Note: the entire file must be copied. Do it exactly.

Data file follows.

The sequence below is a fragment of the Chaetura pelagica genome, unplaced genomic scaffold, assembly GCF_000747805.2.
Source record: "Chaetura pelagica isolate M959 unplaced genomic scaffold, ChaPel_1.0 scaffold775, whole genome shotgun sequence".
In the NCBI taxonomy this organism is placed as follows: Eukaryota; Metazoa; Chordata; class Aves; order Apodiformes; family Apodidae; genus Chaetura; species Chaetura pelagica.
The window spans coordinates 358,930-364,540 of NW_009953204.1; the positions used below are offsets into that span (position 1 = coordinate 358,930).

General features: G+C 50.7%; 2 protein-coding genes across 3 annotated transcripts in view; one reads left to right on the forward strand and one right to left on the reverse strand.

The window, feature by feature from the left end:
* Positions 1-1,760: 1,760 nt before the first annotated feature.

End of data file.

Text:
The sequence below is a fragment of the Chaetura pelagica genome, unplaced genomic scaffold, assembly GCF_000747805.2.
Source record: "Chaetura pelagica isolate M959 unplaced genomic scaffold, ChaPel_1.0 scaffold775, whole genome shotgun sequence".
In the NCBI taxonomy this organism is placed as follows: Eukaryota; Metazoa; Chordata; class Aves; order Apodiformes; family Apodidae; genus Chaetura; species Chaetura pelagica.
The window spans coordinates 358,930-364,540 of NW_009953204.1; the positions used below are offsets into that span (position 1 = coordinate 358,930).

General features: G+C 50.7%; 2 protein-coding genes across 3 annotated transcripts in view; one reads left to right on the forward strand and one right to left on the reverse strand.

The window, feature by feature from the left end:
* Positions 1-1,760: 1,760 nt before the first annotated feature.